A non-zero dispersion leads to the non-zero bias of mean
A theorem of existence of the non-zero restrictions for the mean of a function on a finite numerical segment at a non-zero dispersion of the function is proved. The theorem has an applied character. It is aimed to be used in the probability theory and statistics and further in economics. Its ultimate aim is to help to answer the Aczél-Luce question whether W(1)=1 and to explain, at least partially, the well-known problems and paradoxes of the utility theory, such as the underweighting of high and the overweighting of low probabilities, the Allais paradox, the four-fold pattern paradox, etc., by purely mathematical methods.
|Date of creation:||11 Jun 2013|
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- Kenneth Y. Chay & Patrick J. McEwan & Miguel Urquiola, 2003.
"The Central Role of Noise in Evaluating Interventions that Use Test Scores to Rank Schools,"
NBER Working Papers
10118, National Bureau of Economic Research, Inc.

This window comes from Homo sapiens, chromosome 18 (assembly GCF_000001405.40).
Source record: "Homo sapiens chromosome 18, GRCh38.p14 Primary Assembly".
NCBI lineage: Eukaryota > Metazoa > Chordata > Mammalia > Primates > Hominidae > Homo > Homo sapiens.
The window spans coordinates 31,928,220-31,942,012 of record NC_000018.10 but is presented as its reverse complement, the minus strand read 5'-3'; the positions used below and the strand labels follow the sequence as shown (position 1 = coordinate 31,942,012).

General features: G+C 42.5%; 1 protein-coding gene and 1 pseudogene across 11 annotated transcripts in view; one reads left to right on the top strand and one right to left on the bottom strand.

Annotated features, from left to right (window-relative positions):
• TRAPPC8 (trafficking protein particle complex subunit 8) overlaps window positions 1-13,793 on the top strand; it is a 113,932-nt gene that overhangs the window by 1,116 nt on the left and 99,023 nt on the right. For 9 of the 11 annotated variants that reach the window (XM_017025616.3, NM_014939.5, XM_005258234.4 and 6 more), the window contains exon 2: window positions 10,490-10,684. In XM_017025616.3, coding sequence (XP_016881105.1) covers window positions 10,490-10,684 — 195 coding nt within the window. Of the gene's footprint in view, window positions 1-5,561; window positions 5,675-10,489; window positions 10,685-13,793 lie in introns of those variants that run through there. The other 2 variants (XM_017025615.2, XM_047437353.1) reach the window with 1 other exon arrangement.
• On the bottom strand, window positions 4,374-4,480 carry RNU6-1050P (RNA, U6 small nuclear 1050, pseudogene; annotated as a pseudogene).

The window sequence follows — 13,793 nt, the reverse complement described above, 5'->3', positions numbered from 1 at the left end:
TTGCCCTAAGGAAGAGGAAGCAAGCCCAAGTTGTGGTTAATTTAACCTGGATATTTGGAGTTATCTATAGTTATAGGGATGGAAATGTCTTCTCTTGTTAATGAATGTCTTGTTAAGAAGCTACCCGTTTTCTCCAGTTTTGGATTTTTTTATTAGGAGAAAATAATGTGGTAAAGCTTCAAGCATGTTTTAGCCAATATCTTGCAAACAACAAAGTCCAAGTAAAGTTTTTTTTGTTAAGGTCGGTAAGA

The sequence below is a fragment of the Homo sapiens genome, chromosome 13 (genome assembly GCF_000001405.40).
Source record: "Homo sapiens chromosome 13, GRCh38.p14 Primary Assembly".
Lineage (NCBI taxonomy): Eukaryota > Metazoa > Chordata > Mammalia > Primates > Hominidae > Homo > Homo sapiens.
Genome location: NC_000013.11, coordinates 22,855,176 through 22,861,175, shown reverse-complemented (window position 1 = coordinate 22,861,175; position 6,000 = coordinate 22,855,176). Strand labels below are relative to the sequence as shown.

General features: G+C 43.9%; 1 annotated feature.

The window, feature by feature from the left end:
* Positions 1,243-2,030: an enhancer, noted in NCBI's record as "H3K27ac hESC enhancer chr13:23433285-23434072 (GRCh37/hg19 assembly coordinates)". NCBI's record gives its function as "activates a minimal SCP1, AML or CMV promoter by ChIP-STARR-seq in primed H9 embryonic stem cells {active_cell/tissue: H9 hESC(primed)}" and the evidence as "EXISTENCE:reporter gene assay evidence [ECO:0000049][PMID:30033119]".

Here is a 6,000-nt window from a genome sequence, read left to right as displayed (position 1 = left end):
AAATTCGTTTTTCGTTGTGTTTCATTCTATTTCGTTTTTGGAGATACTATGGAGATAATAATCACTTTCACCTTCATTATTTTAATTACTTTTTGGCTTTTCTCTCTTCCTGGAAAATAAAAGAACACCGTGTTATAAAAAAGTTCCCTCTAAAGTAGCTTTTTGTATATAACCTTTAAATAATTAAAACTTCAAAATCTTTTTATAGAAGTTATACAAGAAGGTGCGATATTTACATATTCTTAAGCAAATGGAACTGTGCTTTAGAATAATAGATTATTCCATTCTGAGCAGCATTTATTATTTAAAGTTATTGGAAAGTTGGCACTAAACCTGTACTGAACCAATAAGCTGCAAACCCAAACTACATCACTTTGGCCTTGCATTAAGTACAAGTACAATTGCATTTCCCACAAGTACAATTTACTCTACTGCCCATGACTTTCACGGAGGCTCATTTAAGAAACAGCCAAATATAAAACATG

- Kenneth Y. Chay & Patrick J. McEwan & Miguel Urquiola, 2005. "The Central Role of Noise in Evaluating Interventions That Use Test Scores to Rank Schools," American Economic Review, American Economic Association, vol. 95(4), pages 1237-1258, September.
- Kenneth Chay & Patrick J. McEwan & Miguel Urquiola, 2003. "The Central Role of Noise in Evaluating Interventions that Use Test Scores to Rank Schools," Discussion Papers 0304-10, Columbia University, Department of Economics.
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- Tversky, Amos & Wakker, Peter, 1995. "Risk Attitudes and Decision Weights," Econometrica, Econometric Society, vol. 63(6), pages 1255-80, November.
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